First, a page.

I have a HP laptop

I want to upgrade my HP 15 ay122ne (i7-7500U 8GB RAM 1TB HDD 4GB graphics)

Can anyone please help me with the following:

  • For max performance, which is better, a 2.5" SSD or m.2 SSD ?

  • How much RAM can I upgrade on this laptop- can I insert another 16 GB DDR4 into this laptop ..like whats the maximum it can support running windows 10 ?

My laptop isn't slow or anything but I want to take out the HDD inside it and use it as an external storage device in a USB HDD enclosure, and also to experience how fast SSD works (I have never used a laptop with SSD).

  • It seems like you've got a few different questions going on here, some of which are appropriate for this site, some of which are not. This site doesn't deal with the first question, since it's a tech-support type question (in the future, superuser.com is a better place to go.) The second would be acceptable, but you've kinda phased it more like a support request than a hardware recommendation request. The third question is simply unrelated. While I could simple answer each part of your question, the spirit of your question doesn't really align too well with the site.
    – JMY1000
    Jan 15 '20 at 18:34
  • Right now, your question is sort of an XY problem. I'm going to suggest you rewrite your question as a general upgrade question. Explain what trouble you're having (what's running slow, what you want more of, why) and we'll pick out the best things to help you for your use case. This can include what SSD and RAM, if necessary.
    – JMY1000
    Jan 15 '20 at 18:35
  • That said, I don't want to just close this and leave you hanging. So, regarding your questions: 1. Yes, but there's multiple kinds (can go over this in more detail in a later answer.) 2. In general, drives should only be RAID'd if they're the exact same type of drive. However, there's no really no harm in having two drives installed if you want the extra storage; however, it won't really help performance, unless you cache things from a slower drive on a faster one. 3. I believe 16 GB, but possibly 32 GB.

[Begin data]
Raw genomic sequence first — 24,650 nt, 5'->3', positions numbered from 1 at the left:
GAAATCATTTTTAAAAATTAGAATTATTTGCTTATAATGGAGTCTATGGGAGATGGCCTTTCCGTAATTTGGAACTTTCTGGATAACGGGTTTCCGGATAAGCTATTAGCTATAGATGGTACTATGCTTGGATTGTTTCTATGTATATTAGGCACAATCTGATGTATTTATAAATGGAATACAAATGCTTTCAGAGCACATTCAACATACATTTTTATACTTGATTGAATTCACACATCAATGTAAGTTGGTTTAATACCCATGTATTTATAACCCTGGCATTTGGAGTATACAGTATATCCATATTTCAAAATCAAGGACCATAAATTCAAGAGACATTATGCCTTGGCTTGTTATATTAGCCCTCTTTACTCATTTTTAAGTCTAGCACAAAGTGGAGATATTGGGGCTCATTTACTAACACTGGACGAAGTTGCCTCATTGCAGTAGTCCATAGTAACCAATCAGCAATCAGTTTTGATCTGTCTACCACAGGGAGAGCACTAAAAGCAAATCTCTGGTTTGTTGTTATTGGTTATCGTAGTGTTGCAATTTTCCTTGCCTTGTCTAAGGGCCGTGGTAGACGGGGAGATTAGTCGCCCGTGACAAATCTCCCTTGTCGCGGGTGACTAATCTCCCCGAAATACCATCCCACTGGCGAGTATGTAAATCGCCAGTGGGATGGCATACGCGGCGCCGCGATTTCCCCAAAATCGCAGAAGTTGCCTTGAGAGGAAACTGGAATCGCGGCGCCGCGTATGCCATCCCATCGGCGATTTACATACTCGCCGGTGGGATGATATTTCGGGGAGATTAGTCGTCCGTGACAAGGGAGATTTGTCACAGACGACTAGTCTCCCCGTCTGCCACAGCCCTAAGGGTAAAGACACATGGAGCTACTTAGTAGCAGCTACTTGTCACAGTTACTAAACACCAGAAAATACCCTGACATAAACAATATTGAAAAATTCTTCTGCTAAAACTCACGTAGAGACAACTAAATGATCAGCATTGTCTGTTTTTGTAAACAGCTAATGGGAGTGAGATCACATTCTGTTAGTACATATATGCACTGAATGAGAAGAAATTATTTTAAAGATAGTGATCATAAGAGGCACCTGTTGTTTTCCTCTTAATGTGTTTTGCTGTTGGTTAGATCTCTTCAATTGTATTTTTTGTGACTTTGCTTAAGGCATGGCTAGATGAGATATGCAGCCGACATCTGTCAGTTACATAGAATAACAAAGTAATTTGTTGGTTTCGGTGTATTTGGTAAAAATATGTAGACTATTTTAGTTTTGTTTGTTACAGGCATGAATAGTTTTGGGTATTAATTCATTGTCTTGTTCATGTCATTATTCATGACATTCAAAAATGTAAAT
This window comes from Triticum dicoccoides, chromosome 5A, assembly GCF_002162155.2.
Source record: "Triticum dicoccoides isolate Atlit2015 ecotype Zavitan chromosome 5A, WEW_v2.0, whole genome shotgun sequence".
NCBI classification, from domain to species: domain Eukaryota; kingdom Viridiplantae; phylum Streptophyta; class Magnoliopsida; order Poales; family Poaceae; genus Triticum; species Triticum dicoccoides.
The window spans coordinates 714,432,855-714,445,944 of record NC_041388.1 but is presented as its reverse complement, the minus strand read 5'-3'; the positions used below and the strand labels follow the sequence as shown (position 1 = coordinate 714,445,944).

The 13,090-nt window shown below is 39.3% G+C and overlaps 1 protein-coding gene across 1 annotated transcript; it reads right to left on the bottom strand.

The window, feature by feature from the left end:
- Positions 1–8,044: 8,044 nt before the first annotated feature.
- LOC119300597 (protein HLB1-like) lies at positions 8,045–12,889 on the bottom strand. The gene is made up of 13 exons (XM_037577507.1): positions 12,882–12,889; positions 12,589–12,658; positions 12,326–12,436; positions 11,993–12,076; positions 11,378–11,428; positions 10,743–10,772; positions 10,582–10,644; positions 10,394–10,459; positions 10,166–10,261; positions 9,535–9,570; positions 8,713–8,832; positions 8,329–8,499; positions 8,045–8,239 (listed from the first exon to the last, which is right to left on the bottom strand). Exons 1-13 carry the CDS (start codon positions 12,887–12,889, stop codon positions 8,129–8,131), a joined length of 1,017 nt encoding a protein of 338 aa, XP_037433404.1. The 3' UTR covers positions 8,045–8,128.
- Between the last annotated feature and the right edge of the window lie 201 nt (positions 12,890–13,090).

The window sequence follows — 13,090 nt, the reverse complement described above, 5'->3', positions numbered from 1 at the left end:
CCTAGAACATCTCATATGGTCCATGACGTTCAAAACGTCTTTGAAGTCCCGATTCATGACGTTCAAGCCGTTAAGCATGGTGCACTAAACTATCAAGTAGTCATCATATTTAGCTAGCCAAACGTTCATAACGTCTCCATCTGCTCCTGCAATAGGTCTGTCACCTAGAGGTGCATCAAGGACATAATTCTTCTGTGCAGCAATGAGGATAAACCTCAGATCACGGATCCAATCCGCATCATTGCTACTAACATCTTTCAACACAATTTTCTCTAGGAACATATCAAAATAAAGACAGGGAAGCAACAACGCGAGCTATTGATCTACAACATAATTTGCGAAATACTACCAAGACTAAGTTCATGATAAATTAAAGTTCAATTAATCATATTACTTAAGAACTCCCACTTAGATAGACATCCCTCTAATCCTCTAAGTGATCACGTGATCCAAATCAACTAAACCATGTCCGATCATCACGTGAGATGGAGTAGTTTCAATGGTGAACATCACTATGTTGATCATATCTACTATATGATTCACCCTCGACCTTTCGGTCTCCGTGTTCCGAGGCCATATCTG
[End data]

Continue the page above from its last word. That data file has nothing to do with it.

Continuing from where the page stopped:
– JMY1000
    Jan 15 '20 at 18:38
  • @JMY1000 This was my first question on this site. I posed the three questions for help with upgrade. If it even is a XY question ..how would I even ask about m2 SSD if I wouldn't first know if it supports m2, and what is my third question unrelated to ??
    – David Kent
    Jan 16 '20 at 5:03
  • @JMY1000 anyways I tried to edit the question a bit, Hope it is acceptable now.
    – David Kent
    Jan 16 '20 at 5:04

SATA3 Hard Drive        SATA3 SSD       NVMe SSD
~100 MB/s Read          530 MB/s Read   3,500 MB/s Read
~100 MB/s Write         500 MB/s Write  3,000 MB/s Write 

M.2 is a form factor, it technically has nothing to do with speed or performance.

You can get m.2 storage (to replace your disk or ssd) and this storage can connect either via the SATA3 protocol or NVMe protocol.

SATA3 is limited to 6 gbit/sec, which then connects to the PCIe bus.

NVMe is a protocol allowing a direct connection to the PCIe bus, it not limited to the 6gbiy/sec transfer rate limitation of the sata3 interface, and is thus faster.


using an m.2 form factor storage device having a sata3 interface, will be no different than using a typical 2.5" form factor solid state disk (SSD) which also using the sata3 interface.


According to Intels manual for you laptop, it does support an M.2 drive, but only one using SATA and not NVMe. The performance difference compared to a conventional 2.5" SATA will be minimal. The illustrations seem to depict that you can only use either an M.2 SATA SSD, or a 2.5" SATA drive.

HDDs won't bring any performance advantage. M.2 vs 2.5" SSDs will also be close, though 2.5" SSDs tend to be cheaper for the same capacity.

Also, according to the same manual (pg. 31), you laptop seems to have two memory slots, and lists 8 GB, 4 GB and 2 GB modules as compatible. That would allow you to upgrade to 2x8 GB modules. Single (or dual) 16 GB modules may work, but there's not offical guarantee they will.

  • according to the manual you shared, on page 10 it mentions that it supports up to 16GB in a dual channel...mine is core i7 seventh gen
    – David Kent
    Jan 15 '20 at 10:12
  • is NVMe a relatively newer tech and could it be possible that this is an old manual and thats why they have not mentioned about NVMe ??
    – David Kent
    Jan 15 '20 at 10:15
  • @DavidKent Right, those are also visible on page 31. I updated the answer. NVMe uses PCIe lanes for the SSD instead of SATA - it's a definitive hardware (in-)capability. Sadly the manual doesn't mention it, and the pictures M.2 SSD also has the "key" for SATA SSDs.
    – towe
    Jan 15 '20 at 10:40

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